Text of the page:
Native to (or naturalized in) Oregon:
- Broadleaf evergreen shrub, 10-12(30) ft [3-3.7(9) m], many upright stems, loose. Leaves simple, alternate, clean looking, 5-11 cm long, narrow, lanceolate, dark green, light green below, dotted with black or yellow glands, regularly toothed. Flowers bloom in spring, small, and in male (staminate) and female (pistillate) catkin-like clusters, may also be bisexual; male and female clusters may be on the same or separate plants, often yellow-green and inconspicuous but may be reddish under good sun exposure. Fruits are warty, spherical, 6 mm diameter, green then dark purple to black, usually with a white waxy coating, evident in fall.
- Sun, or partial shade. Withstands damp locations and summer drought. Used as a screen, can be pruned to keep it in shape. Considered one of the best looking native western shrubs for the garden.
- Hardy to USDA Zone 7 Native to the Pacific Coast and coastal valleys from Washington to southern California. Not to be confused with the somewhat similar M. gale (Sweet-gale), which is a smaller (to 2 m) deciduous shrub, the lower side of its leaves are dotted with yellow waxy glands and its fruit is rather smooth.
- In contrast to Myrica pensylvanica (Northern Bayberry), the leaves of Myrica californica are not aromatic when crushed. In addition, the berries of M. californica have a low content of aromatic wax and thus are not used to make the scented candles associated with Northern Bayberry.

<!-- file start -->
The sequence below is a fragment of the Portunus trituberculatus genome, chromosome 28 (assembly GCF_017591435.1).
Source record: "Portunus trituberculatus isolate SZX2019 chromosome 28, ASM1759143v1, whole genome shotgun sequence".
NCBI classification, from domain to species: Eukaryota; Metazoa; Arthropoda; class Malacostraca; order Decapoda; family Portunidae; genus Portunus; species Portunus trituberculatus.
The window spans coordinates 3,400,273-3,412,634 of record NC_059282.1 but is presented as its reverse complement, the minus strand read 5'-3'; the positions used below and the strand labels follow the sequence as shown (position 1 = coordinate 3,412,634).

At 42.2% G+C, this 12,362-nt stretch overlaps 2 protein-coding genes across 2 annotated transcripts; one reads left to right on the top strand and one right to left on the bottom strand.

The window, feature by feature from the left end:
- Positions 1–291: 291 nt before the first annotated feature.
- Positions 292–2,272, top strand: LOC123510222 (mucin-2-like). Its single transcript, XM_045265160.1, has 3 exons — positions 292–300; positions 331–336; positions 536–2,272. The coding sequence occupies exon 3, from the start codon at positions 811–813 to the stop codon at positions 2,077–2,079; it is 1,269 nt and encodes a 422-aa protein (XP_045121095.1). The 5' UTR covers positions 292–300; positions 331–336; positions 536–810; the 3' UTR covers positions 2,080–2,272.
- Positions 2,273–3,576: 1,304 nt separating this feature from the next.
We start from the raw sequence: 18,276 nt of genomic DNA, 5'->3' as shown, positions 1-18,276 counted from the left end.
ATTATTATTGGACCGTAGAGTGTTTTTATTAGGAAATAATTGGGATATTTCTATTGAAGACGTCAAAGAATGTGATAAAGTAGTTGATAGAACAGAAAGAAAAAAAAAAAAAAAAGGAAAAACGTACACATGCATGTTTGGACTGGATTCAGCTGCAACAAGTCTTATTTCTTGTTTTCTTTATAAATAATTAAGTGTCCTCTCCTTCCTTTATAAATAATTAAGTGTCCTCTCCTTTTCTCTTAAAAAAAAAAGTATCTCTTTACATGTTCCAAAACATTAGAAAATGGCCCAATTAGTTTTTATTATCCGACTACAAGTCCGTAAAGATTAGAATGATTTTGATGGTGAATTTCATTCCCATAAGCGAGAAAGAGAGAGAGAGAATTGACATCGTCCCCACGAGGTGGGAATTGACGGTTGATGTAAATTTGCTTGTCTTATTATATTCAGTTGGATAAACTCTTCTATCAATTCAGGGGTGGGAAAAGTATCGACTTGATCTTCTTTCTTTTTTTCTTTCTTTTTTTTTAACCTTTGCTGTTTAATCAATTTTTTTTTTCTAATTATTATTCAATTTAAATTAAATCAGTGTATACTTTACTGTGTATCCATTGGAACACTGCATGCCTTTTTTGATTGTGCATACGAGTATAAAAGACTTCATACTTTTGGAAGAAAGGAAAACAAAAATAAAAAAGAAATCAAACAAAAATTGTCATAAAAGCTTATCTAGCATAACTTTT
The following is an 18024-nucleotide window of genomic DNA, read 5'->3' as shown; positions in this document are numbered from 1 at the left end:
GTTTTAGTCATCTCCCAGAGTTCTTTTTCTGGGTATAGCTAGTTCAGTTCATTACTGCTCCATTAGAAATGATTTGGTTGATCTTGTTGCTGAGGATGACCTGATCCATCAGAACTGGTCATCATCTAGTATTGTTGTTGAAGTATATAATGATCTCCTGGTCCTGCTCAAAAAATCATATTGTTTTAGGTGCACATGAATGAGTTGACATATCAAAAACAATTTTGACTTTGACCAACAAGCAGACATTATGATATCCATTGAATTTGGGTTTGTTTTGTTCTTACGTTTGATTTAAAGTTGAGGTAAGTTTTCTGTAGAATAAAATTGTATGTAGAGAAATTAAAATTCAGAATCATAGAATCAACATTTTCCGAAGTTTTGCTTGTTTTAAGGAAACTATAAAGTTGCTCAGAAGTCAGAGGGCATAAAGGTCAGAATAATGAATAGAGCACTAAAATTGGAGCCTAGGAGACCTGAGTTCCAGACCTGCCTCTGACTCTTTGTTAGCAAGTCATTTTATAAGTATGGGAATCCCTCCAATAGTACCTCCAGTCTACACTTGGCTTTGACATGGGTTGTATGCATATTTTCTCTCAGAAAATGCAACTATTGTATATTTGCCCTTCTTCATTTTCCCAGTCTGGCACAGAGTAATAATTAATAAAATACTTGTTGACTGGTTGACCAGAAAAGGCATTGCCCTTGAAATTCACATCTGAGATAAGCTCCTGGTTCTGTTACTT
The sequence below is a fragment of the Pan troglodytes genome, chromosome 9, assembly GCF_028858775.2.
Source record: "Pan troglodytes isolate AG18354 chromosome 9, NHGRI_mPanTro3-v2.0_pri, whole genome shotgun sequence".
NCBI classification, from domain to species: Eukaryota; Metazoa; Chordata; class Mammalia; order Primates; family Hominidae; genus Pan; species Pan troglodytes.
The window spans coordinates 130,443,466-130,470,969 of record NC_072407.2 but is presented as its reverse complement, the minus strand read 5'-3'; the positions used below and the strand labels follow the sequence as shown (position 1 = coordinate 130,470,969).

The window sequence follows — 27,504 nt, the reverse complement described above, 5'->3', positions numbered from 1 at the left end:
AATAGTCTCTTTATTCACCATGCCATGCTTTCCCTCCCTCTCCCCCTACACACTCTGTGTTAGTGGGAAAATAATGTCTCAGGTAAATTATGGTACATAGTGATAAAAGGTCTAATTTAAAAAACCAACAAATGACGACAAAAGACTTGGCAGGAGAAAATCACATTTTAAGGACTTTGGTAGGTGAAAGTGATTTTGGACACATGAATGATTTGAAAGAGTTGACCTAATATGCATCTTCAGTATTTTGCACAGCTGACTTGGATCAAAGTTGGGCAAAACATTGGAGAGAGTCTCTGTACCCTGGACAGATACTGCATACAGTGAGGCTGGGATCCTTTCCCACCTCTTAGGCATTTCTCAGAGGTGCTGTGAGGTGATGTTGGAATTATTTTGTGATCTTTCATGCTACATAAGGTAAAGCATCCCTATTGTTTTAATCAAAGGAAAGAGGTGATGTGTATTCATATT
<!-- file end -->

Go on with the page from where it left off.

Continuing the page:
- Myrica californica to Morella californica: A recent treatment of the family Myricaceae has Myrica californica renamed to Morella californica (Morella californica (Cham. & Schltdl.) Wilbur). The genus Morella has about 50 species ranging from North America, Europe, Africa, and Asia while Myrica gale, the bog myrtle of Europe and northeastern North America and Myrica hartwegii, the California native Sierra Myrtle, are the only two plants that remain in the genus Myrica (San Marcos Growers).
- Myrica: Greek name for Tamarix. californica: of California.
- Oregon State Univ. campus: north of Shepard Hall.
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